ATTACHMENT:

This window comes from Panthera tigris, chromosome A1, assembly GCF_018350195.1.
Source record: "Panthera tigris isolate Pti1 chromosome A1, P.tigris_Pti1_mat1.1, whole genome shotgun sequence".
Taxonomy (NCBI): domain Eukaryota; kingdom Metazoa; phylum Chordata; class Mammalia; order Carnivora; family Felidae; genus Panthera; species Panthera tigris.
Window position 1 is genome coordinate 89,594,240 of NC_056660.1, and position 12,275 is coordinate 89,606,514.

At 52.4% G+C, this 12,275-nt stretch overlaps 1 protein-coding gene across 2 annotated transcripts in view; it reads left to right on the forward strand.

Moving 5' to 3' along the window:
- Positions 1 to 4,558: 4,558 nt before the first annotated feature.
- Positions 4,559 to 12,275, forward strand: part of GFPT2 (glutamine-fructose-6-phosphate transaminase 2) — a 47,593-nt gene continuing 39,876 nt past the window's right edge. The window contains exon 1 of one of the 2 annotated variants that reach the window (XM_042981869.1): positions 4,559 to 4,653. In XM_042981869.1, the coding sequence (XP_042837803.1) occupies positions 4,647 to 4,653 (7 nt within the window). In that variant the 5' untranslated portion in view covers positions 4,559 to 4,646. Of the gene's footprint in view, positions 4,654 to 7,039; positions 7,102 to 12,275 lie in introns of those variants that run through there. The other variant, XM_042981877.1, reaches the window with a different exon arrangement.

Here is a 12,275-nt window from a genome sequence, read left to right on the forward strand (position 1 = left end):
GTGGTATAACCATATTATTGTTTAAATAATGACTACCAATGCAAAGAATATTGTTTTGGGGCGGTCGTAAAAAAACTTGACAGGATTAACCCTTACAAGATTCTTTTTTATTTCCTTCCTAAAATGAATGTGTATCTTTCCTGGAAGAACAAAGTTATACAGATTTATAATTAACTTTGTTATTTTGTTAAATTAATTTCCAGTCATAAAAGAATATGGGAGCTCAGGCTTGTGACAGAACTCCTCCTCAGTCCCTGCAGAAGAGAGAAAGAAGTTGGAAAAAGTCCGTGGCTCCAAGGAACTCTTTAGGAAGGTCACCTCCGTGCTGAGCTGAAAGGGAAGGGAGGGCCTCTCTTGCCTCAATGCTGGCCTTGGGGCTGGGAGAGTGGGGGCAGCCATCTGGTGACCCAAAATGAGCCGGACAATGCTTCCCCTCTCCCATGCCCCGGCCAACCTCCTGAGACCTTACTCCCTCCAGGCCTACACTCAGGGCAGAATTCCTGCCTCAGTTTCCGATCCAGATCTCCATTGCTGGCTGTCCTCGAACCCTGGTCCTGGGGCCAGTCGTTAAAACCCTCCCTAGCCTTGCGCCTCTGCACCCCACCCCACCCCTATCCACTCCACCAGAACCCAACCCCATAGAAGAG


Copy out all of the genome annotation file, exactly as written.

This window comes from Panthera tigris, chromosome A1, assembly GCF_018350195.1.
Source record: "Panthera tigris isolate Pti1 chromosome A1, P.tigris_Pti1_mat1.1, whole genome shotgun sequence".
Taxonomy (NCBI): domain Eukaryota; kingdom Metazoa; phylum Chordata; class Mammalia; order Carnivora; family Felidae; genus Panthera; species Panthera tigris.
Window position 1 is genome coordinate 89,594,240 of NC_056660.1, and position 12,275 is coordinate 89,606,514.

At 52.4% G+C, this 12,275-nt stretch overlaps 1 protein-coding gene across 2 annotated transcripts in view; it reads left to right on the forward strand.

Moving 5' to 3' along the window:
- Positions 1 to 4,558: 4,558 nt before the first annotated feature.
- Positions 4,559 to 12,275, forward strand: part of GFPT2 (glutamine-fructose-6-phosphate transaminase 2) — a 47,593-nt gene continuing 39,876 nt past the window's right edge. The window contains exon 1 of one of the 2 annotated variants that reach the window (XM_042981869.1): positions 4,559 to 4,653. In XM_042981869.1, the coding sequence (XP_042837803.1) occupies positions 4,647 to 4,653 (7 nt within the window). In that variant the 5' untranslated portion in view covers positions 4,559 to 4,646. Of the gene's footprint in view, positions 4,654 to 7,039; positions 7,102 to 12,275 lie in introns of those variants that run through there. The other variant, XM_042981877.1, reaches the window with a different exon arrangement.

Here is a 12,275-nt window from a genome sequence, read left to right on the forward strand (position 1 = left end):
GTGGTATAACCATATTATTGTTTAAATAATGACTACCAATGCAAAGAATATTGTTTTGGGGCGGTCGTAAAAAAACTTGACAGGATTAACCCTTACAAGATTCTTTTTTATTTCCTTCCTAAAATGAATGTGTATCTTTCCTGGAAGAACAAAGTTATACAGATTTATAATTAACTTTGTTATTTTGTTAAATTAATTTCCAGTCATAAAAGAATATGGGAGCTCAGGCTTGTGACAGAACTCCTCCTCAGTCCCTGCAGAAGAGAGAAAGAAGTTGGAAAAAGTCCGTGGCTCCAAGGAACTCTTTAGGAAGGTCACCTCCGTGCTGAGCTGAAAGGGAAGGGAGGGCCTCTCTTGCCTCAATGCTGGCCTTGGGGCTGGGAGAGTGGGGGCAGCCATCTGGTGACCCAAAATGAGCCGGACAATGCTTCCCCTCTCCCATGCCCCGGCCAACCTCCTGAGACCTTACTCCCTCCAGGCCTACACTCAGGGCAGAATTCCTGCCTCAGTTTCCGATCCAGATCTCCATTGCTGGCTGTCCTCGAACCCTGGTCCTGGGGCCAGTCGTTAAAACCCTCCCTAGCCTTGCGCCTCTGCACCCCACCCCACCCCTATCCACTCCACCAGAACCCAACCCCATAGAAGAG